OGDEN -- Older elementary school students in Ogden School District are getting less recess time. This year almost every elementary school in the district has cut out one recess for students in grades three through six and some schools have cut out the extra recess for all grades.
Students get one regular recess plus lunch recess. Before, students were getting a morning, afternoon and lunch recess. The reason? Administrators feel the students need more instructional time.
"Recess time is counted as instructional time," district spokeswoman Donna Corby said. Many of the elementary schools have tacked an extra 10 minutes on to lunch time to give the students the missing play minutes, but by cutting the recess it cuts down on the time it takes to get students ready to go outside -- things like gathering play supplies and going to the bathroom, plus the time it takes to get them settled with hands washed and ready to work.
"It's not just a 10-minute recess break. It turns out to be 20 or 25 minutes," Corby said.
Students do have separate physical education time where organized play is taught, but most schools offer that an average of 45 minutes per week -- not the core curriculum requirement of 115 minutes per week.
Geri Conlin, director of the physical education program at Weber State University, said most elementary schools don't meet the organized play physical education requirement, but losing a recess isn't necessarily productive.
"Kids need to get up and move," Conlin said. "Research shows they cognitively do better ... they shouldn't go for more than an hour without some kind of physical activity."
But Corby and Bonneville Principal Becky Hale said the instructional time lost with that second recess is vital for students.
"In Ogden we have students that need extra support and an increase in instructional time," Corby said.Hale likes that the longer lunch makes things less choppy in the day for teachers and students. Teachers have more time to bring a concept home.
Hale does recognize the need for organized play for her students as well. "They learn independence," she said. She tries to be flexible with teachers, and if they need to throw a recess in, it's OK. They also have provided teachers with 10-minute energizers that students can do in class.
She doesn't know if there is a direct correlation between exercising moderately before a test and success, but thinks sometimes it is necessary just for sanity's sake.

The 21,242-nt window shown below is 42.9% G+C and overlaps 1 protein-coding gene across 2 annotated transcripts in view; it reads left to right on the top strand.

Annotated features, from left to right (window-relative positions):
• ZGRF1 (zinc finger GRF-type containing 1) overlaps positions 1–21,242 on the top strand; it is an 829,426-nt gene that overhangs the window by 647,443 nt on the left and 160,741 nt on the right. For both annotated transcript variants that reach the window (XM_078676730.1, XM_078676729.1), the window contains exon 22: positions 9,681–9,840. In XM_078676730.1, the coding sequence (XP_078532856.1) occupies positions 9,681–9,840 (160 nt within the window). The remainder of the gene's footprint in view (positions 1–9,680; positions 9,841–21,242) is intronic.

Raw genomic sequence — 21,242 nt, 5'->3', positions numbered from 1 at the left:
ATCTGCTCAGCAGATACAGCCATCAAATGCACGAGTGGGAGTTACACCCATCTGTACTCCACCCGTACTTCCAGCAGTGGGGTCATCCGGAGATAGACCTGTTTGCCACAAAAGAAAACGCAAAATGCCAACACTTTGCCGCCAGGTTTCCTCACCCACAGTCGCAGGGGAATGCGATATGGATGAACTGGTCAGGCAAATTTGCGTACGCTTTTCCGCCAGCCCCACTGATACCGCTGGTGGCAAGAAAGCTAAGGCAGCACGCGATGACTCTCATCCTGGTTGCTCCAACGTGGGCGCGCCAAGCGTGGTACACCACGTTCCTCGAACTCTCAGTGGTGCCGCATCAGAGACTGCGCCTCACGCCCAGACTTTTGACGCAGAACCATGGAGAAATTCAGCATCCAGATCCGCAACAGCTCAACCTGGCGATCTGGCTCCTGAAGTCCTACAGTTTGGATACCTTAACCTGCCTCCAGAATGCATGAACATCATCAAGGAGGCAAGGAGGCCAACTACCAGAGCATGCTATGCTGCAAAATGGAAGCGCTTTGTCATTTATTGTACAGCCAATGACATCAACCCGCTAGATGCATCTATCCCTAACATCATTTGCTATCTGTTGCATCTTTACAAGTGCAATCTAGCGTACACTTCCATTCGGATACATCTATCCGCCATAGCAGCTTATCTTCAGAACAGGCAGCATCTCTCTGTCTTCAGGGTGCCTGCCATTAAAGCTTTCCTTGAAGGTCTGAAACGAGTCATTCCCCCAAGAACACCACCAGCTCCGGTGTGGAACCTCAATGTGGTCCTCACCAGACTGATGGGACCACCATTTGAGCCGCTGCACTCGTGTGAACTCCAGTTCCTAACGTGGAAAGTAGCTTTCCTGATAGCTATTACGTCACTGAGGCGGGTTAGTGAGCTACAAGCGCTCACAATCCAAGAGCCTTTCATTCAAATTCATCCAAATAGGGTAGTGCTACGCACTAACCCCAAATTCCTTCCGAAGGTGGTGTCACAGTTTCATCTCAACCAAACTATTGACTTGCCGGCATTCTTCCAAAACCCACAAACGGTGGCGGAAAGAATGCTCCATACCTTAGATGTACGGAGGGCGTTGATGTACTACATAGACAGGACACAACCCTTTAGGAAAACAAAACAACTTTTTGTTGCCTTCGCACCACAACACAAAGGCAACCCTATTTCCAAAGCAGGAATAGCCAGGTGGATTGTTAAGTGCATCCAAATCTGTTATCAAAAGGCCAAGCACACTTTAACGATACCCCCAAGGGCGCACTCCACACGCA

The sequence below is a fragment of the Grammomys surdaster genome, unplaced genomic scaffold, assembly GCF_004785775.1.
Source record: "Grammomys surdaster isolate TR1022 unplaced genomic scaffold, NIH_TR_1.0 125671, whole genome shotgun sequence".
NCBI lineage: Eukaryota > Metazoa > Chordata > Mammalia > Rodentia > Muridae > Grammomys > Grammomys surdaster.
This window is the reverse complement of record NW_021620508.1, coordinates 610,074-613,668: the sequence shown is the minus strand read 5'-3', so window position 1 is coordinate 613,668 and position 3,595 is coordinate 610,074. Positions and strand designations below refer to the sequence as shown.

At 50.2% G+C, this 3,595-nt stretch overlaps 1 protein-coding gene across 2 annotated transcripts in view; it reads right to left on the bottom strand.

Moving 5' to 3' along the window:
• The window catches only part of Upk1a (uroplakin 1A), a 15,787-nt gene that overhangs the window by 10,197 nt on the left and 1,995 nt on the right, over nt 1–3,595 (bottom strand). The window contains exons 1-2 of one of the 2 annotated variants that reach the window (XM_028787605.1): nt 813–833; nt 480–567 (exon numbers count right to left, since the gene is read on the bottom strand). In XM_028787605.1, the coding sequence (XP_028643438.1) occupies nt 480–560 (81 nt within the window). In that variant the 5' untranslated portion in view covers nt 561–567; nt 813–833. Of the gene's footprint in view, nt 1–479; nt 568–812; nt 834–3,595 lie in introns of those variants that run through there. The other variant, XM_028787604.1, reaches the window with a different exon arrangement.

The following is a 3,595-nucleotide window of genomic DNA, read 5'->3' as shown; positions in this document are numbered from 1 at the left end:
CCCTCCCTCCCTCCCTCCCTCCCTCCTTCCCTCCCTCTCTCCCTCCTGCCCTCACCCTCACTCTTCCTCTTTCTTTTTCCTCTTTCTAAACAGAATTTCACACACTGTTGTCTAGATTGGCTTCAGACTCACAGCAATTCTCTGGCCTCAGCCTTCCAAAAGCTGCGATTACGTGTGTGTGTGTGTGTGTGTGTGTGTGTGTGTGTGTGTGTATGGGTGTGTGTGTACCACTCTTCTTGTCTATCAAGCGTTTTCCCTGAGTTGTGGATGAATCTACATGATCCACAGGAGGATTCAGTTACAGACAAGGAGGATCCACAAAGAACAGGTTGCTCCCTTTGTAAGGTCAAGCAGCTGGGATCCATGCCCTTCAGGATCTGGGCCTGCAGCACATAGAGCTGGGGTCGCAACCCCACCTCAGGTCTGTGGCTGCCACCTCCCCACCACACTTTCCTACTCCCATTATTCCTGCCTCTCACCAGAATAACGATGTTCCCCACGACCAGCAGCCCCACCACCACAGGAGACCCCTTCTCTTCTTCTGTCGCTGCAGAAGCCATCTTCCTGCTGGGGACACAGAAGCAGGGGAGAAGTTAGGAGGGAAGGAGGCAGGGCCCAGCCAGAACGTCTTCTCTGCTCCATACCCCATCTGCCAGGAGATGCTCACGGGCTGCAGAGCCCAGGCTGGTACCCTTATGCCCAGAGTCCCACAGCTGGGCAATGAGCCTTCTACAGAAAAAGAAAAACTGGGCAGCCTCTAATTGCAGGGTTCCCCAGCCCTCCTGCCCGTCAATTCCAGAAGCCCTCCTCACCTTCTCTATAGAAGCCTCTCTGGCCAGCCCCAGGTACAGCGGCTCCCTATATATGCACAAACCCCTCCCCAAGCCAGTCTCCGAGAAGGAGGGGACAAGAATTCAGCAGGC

Conlin said it is very important.
"Every type of movement helps," she said. She noted that First Lady Michelle Obama's "Let's Move" initiative and website offer countless ideas for simple activities that can be done right from the classroom, but Conlin added that it shouldn't necessarily take the place of recess or especially organized physical education time.
"Teachers have all the skills they need (to teach P.E.), but whether they use those skills, we don't know," Conlin said. Sometimes principals have the notion that teachers are doing P.E. with their kids when they aren't, she added.
The simple reason is students are tested in math and reading, but not P.E., so teachers put their focus where the tests are. The resulting problem is that students are not prepared for any kind of organized sports when they enter junior high and high school, and only the students who have played on organized teams outside of school know how to play.
"It's almost like wearing a badge. You can tell who has played little league," Conlin said.
She realizes recess isn't always organized play, but sometimes playground monitors do work with students, and missing out on five recesses a week isn't great.
Corby said instructional time is also vital and students are always getting cut on that time with outside activities, and they need to find ways to make sure that instructional time is met.
"Teachers may choose to take students outside or for a bathroom or water break," Corby said. She knows principals try to work with teachers and meet the students' physical needs. The bottom line is the importance of flexibility, but to remember to get in as much instructional time as possible, she said.
Weber School District Spokesman Nate Taggart said the district has no plans of cutting any recesses for elementary students in his district.